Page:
St James, Hanover lead ginger production
Claudia Gardner, Assignment Coordinator
The western parishes of Hanover and St James, combined, have outdone the rest of Jamaica in the production of ginger for export under the Ministry of Agriculture and Fisheries' Ginger Expansion Programme, which is aimed at meeting the overseas demand.
Agriculture Minister Roger Clarke made this announcement during his address at the Montpelier Agricultural Show in St James on Monday.
"Ginger production has now reached a 25-year record high, thanks to the strategic management of the Ministry (of agriculture) and to the effort of the farmers," Clarke said.
"We are producing this year, the most ginger that we have produced in 25 years. Out of the 1,200 tonnes of ginger that we produced last year, St James and a part of Hanover, nearly produced 400 tonnes out of it. I want to congratulate the farmers in St James and the farmers in the western region," Clarke added.
The minister said the number of ginger farmers had increased from 384 in 2012, to 500, and that the ginger initiative also provides employment for approximately 2,500 people.
"You are on the move. I want you to continue to plant and reap more. And I tell you, our success has been a challenge because our export sector is having problems to deal with that now because of the volume being produced in these parts," he added.
The agriculture ministry intensified its ginger initiative following an investment and trade mission to Birmingham and London in mid-2012, which was organised by Jamaica Promotions (JAMPRO).
Following that mission, Clarke announced in a report to the House of Representatives that there was a significant unmet demand for the spice, and that his ministry would work with local farmers and producers to meet the demand through the Ginger Expansion Programme. He also said growth in Jamaica's export of the spices would "displace existing unauthentic brands that have filled the void in the UK (United Kingdom) market, as our spices are distinctly superior in quality and flavour".
According to a Scientific Research Council (SRC) report titled SRC using technology to develop and sustain local ginger Industry, 40 years ago Jamaica was one of the world's leading exporters of dried ginger, exporting 550,000 kilogramme of the product in 1976. In the 1930s and 1960s, Jamaica was listed as one of the three largest producers of ginger in the world, along with India and Sierra Leone.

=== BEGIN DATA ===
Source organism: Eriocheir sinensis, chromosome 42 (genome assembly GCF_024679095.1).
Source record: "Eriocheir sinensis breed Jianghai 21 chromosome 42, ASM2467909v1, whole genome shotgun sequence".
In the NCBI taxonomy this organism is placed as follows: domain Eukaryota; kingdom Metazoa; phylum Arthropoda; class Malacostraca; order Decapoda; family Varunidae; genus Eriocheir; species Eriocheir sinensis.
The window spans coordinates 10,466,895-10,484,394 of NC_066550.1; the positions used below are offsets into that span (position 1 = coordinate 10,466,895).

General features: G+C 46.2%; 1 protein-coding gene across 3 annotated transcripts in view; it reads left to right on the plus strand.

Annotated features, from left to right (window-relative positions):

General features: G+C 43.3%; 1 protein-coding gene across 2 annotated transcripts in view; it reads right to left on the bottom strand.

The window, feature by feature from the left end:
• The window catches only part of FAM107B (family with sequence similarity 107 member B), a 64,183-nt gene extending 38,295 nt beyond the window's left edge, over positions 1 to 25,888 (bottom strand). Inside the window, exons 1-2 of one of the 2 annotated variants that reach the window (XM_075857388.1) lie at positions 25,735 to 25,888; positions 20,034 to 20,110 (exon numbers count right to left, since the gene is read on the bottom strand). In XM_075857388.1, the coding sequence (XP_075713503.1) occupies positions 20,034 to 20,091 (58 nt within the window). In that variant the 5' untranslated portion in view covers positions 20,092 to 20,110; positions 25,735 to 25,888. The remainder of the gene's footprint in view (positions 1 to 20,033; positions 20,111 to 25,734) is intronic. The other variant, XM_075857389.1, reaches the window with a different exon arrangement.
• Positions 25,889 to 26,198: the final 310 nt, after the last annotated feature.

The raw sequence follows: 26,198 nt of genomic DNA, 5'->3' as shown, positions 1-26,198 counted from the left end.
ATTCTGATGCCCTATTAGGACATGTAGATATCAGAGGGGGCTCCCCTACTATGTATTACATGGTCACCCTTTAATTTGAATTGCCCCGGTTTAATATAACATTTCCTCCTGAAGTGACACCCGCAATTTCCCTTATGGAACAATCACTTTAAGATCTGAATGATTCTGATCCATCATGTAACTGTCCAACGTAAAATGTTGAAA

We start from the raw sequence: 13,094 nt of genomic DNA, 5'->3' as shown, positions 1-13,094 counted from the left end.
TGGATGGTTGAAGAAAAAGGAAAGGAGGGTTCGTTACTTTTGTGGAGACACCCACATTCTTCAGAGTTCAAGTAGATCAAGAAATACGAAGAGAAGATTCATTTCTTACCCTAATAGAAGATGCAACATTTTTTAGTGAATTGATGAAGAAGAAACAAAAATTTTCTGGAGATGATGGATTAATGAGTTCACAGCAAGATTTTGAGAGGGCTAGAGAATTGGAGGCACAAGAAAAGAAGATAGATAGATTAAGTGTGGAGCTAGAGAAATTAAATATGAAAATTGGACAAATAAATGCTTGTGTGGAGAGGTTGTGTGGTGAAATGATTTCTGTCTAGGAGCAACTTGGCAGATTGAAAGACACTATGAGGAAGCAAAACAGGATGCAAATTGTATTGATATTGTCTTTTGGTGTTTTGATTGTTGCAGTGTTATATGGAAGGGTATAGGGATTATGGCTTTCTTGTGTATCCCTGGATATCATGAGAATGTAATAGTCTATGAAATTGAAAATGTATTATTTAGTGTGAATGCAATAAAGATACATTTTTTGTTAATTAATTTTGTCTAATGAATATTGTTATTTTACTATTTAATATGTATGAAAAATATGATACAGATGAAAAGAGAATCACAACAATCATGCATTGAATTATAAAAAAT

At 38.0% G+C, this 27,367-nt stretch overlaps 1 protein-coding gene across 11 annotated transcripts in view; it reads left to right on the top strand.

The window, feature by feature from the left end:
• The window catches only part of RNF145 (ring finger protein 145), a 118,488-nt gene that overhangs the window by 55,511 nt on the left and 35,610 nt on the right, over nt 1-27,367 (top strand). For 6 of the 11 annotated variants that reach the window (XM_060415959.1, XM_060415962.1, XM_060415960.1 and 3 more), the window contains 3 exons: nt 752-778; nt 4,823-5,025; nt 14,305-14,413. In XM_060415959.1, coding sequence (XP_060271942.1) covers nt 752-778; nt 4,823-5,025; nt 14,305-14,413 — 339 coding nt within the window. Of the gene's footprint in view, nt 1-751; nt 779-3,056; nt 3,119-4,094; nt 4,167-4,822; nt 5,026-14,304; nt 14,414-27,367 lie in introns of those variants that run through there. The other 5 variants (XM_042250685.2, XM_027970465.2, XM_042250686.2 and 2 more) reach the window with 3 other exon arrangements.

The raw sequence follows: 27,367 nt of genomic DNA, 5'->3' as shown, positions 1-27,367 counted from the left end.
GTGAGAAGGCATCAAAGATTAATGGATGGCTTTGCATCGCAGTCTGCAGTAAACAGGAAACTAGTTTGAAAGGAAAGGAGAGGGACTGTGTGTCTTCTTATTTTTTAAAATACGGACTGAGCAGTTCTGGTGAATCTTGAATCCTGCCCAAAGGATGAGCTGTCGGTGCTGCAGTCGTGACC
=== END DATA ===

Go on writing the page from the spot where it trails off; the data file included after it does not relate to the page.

Fungal and bacterial diseases
However, due to an attack of fungal and bacterial diseases in the field, this fell to under 50,000 kilograms in 1996. At present, Jamaica is ranked as the world's 23rd-largest producer of ginger behind India and China, which are ranked first and second, respectively.
The SRC also noted that its scientists had implemented the use of invitro micro propagation of ginger and that, as a result, disease-free plantlets have been made available to farmers in various quantities.
A report from the Rural Agricultural Development Authority (RADA) also noted that the quality of Jamaican peeled, dried ginger has remained the best in the world for many decades, commanding the highest prices. The RADA also noted that the (ginger) industry has the potential to earn US$964,000 and generate J$32 million in income to farmers.
Reports from the University of the West Indies' (UWI) Department of Chemistry note that ginger is thought to have been introduced into Jamaica about 1525. However, by 1547, the export of ginger amounted to more than 1.2 million kilogramme. Prior to 1740, ginger was associated with the parish of St Ann, where it had first been planted by the Spanish. After that, the Christiana region in Manchester, took over when it was recognised that the soil and climatic conditions were especially suitable for the growing of ginger. The UWI noted that in 1980, a survey by the International Trade Centre reported that 1,100 acres of ginger were planted in Jamaica in the central range areas of Clarendon, Manchester and Trelawny.
The UWI said a 10-mile radius around Christiana was identified as the region which grew the finest ginger in the world. The UWI also noted that the chief constraint for production seemed to have been associated with peeling, as this is time consuming and costly, and poses difficulties in recruiting new staff.